Beatrice Rana – Scriabin, Castelnuovo-Tedesco, Debussy and Liszt

Fantasie in B-minor, Op. 28
Cipressi, Op. 17
Préludes Book 2 No. 7 – La terrasse des audiences du clair de lune
Préludes Book 1 No. 7 – Ce qu’a vu le vent d’ouest
L’isle joyeuse
Piano Sonata in B-minor, S.178

Beatrice Rana (piano)

Reviewed by: Peter Reed

Reviewed: 25 October, 2023
Venue: Barbican, London

It is quite clear why the 30-year-old Italian pianist Beatrice Rana has attracted such fasciation and enthusiasm. In London for her debut Barbican solo recital, she has a magnetic, unmannered stage presence that radiates authority, engagement, and charm. She also has a formidable technique and a fierce, effortlessly creative intelligence. And if it was a pity that her programme didn’t include Chopin – her Warner recording of the Etudes Op. 25 is exceptional – she was at her persuasive best in the B-minor Fantasie by Scriabin, a composer who often overshares strenuous chromaticism and an overheated pan-emotionalism. Rana was certainly a commanding presence in all the extravagances of dynamics and tumescent climaxes, at times – and without banging – producing a colossal sound underpinned by a muscular left hand that made light of all the hefty octave passages. The piano roared, but it was the retreats into gentler moments where Rana made sense of Scriabin’s striving hyperbole.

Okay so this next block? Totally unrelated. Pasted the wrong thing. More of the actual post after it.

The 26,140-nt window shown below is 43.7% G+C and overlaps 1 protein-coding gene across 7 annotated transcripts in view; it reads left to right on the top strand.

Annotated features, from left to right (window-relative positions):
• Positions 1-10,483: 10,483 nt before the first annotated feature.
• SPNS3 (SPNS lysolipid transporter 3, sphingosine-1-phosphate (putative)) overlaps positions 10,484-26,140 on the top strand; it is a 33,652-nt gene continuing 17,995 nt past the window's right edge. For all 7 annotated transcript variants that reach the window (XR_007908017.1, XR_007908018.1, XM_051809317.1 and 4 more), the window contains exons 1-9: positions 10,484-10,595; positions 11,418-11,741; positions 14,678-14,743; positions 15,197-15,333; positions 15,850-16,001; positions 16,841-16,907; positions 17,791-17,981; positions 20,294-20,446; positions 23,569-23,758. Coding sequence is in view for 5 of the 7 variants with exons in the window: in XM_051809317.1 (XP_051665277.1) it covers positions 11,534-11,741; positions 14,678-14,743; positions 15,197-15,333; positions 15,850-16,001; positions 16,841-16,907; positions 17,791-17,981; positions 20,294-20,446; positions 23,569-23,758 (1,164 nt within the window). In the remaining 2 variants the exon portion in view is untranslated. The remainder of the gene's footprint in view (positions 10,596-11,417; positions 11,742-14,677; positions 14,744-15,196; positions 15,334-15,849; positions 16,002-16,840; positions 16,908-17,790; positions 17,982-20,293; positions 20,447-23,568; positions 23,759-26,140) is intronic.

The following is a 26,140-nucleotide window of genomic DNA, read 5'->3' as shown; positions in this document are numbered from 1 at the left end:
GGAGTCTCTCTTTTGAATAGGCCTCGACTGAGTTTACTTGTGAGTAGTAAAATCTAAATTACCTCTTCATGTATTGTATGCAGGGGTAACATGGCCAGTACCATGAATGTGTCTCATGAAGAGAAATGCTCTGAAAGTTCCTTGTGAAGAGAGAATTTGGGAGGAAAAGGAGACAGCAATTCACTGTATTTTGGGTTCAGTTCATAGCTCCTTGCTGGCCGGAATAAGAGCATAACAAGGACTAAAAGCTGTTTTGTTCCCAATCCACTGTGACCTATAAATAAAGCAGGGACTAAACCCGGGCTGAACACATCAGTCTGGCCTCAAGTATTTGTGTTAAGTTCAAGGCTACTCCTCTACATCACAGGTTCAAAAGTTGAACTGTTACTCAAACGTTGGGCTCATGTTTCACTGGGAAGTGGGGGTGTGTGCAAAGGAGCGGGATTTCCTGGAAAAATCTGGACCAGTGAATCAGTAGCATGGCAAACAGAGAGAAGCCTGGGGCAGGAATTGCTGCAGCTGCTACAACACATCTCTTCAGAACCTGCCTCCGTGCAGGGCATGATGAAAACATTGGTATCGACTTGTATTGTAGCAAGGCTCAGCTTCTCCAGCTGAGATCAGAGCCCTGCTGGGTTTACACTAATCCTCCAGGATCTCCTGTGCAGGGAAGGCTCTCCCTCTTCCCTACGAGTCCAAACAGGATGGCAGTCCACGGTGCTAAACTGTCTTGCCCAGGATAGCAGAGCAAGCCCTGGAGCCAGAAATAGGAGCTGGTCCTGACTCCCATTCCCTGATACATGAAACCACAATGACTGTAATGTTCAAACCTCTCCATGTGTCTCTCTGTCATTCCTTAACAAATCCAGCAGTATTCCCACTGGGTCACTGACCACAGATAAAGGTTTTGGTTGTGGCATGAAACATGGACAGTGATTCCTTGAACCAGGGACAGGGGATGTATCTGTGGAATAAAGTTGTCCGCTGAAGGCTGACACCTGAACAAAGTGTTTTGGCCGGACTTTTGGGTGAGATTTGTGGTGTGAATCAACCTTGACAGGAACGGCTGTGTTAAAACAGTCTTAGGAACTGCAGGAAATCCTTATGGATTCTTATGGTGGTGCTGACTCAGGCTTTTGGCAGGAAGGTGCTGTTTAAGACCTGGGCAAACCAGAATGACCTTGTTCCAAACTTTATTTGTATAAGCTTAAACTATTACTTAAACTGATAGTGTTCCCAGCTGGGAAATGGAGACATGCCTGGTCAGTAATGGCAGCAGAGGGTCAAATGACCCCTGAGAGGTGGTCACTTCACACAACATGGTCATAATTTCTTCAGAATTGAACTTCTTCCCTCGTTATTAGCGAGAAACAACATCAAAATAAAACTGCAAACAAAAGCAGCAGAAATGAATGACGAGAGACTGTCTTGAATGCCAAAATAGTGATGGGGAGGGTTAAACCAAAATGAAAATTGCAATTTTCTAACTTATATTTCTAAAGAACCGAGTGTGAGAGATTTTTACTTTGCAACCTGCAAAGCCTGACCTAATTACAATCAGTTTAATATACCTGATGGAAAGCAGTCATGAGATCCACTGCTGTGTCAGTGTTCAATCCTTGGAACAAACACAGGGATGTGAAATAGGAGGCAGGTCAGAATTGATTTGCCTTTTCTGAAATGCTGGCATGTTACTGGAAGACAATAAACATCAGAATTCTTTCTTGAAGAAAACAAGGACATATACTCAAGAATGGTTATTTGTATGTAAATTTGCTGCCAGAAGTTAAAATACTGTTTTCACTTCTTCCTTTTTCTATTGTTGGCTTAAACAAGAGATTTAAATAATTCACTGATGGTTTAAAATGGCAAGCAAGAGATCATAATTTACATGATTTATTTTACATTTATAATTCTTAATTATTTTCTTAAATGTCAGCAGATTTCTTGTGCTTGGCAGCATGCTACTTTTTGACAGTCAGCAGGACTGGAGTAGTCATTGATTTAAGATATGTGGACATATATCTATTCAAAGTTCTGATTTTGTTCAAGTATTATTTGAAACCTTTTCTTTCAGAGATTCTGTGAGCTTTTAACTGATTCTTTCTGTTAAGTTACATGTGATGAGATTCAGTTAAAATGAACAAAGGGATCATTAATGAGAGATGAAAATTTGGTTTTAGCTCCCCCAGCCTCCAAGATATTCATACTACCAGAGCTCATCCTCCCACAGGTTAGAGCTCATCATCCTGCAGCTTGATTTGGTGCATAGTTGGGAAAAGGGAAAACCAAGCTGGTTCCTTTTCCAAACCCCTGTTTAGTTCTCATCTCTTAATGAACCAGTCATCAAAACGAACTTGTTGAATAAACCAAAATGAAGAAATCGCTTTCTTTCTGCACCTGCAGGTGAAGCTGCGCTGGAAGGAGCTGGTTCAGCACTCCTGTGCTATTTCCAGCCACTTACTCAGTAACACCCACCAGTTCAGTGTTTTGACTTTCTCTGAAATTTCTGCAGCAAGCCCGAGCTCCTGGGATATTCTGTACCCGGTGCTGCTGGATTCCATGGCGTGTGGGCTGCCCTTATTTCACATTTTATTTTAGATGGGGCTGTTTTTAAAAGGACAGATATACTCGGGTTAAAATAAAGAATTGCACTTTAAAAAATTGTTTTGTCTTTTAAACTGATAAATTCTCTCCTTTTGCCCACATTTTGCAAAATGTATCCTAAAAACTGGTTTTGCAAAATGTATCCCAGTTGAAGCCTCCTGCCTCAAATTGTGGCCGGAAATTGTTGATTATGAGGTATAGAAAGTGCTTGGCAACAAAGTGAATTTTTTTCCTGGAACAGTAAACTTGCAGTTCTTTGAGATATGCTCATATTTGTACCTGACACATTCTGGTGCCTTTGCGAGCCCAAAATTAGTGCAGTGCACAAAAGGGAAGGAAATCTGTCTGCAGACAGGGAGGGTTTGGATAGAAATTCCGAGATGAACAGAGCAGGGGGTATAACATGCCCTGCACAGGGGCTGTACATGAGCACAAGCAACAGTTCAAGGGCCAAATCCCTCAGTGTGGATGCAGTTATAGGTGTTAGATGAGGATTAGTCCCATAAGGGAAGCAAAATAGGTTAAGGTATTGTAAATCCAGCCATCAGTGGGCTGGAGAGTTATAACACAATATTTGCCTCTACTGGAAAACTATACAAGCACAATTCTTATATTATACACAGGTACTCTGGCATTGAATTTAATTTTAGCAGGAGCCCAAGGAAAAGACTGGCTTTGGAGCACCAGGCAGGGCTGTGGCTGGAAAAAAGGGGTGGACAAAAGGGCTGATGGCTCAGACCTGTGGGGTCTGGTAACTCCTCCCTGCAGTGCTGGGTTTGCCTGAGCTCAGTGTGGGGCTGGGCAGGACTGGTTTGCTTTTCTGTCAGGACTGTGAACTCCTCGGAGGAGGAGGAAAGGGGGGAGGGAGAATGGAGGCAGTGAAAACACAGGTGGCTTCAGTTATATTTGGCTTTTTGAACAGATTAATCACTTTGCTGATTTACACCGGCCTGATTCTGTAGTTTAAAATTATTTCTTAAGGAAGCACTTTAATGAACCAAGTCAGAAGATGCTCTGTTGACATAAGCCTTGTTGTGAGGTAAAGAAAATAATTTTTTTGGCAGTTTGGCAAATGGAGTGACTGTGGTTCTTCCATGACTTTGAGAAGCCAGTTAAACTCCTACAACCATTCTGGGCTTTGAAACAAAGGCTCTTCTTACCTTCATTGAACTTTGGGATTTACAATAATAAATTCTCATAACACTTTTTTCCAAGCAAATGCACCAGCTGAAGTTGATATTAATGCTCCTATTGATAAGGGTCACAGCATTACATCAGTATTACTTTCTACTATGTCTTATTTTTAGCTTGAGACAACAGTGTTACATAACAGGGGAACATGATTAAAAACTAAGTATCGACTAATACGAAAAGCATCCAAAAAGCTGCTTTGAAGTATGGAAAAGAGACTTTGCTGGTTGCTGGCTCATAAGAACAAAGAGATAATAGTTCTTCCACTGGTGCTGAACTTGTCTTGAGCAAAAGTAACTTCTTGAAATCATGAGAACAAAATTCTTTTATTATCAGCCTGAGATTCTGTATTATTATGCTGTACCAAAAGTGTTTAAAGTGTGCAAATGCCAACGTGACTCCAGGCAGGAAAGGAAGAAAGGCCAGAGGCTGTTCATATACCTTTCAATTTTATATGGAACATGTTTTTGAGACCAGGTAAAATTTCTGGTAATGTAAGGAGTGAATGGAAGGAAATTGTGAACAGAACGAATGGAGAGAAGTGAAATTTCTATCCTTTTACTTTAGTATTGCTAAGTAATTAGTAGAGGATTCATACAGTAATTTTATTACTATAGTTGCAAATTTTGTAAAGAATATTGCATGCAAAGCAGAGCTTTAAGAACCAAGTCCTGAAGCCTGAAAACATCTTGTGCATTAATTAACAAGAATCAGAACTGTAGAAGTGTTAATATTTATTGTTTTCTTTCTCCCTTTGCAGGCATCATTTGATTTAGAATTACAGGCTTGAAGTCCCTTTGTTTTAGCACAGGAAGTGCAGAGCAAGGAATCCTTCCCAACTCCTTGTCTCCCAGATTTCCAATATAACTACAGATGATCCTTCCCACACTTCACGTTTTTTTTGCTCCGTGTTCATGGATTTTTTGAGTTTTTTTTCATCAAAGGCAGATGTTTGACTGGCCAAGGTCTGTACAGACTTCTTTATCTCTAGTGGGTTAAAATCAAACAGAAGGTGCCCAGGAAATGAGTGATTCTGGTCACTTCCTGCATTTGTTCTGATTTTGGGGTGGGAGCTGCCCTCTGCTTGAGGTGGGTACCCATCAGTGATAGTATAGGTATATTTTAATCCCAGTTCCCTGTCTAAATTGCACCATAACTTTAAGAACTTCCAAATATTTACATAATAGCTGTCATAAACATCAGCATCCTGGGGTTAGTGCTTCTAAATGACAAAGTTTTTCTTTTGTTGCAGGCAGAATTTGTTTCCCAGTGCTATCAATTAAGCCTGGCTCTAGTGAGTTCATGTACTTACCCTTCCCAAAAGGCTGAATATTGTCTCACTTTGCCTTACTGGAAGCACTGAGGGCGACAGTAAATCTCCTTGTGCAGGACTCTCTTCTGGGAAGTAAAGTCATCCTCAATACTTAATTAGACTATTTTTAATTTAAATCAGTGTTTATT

The Italian-Jewish Mario Castelnuovo-Tedesco wrote Cipressi in 1920, sometime before he fled Europe for the USA and Hollywood in 1938. It is full of orchestral potential and evokes those gloomy funereal symbols (familiar from Van Gogh’s paintings), which Rana conveyed with solemn grandeur, shaping its languid melodic tag through many changes of colour and context; tactfully letting the music speak for itself. Her Debussy set followed without a break, its impressionist imagery showing off her intensely connective imagination, with a subtle sense of advance and retreat balanced by a finely shadowed sense of colour. In La terrasse des audiences du clair de lune, eddies of wind delivered a full-on storm; a vividly played Ce qu’a vu le vent d’ouest, topped by an unforgettable performance of  L’isle joyeuse, a carefree sense of anticipation achieved a transcendent destination with Rana in complete command of the music’s visionary quality.

Lastly, the Liszt Sonata was unfurled with visceral physicality and a superb grasp of its character and form. Rana’s pedalling was generous and scrupulously clean, shaping the big paragraphs to express the music’s lofty nobility and ambition. The fugue was stupendously virtuosic, with the illusion of time suspended in the mysterious quieter episodes much appreciated. It was one of those special performances where an artist completely takes over the audience – we were spellbound. There were two encores, Scriabin’s Etude Op. 2 No. 1 and an incandescent display of finger-wriggling in Debussy’s Pour les huit doigts.

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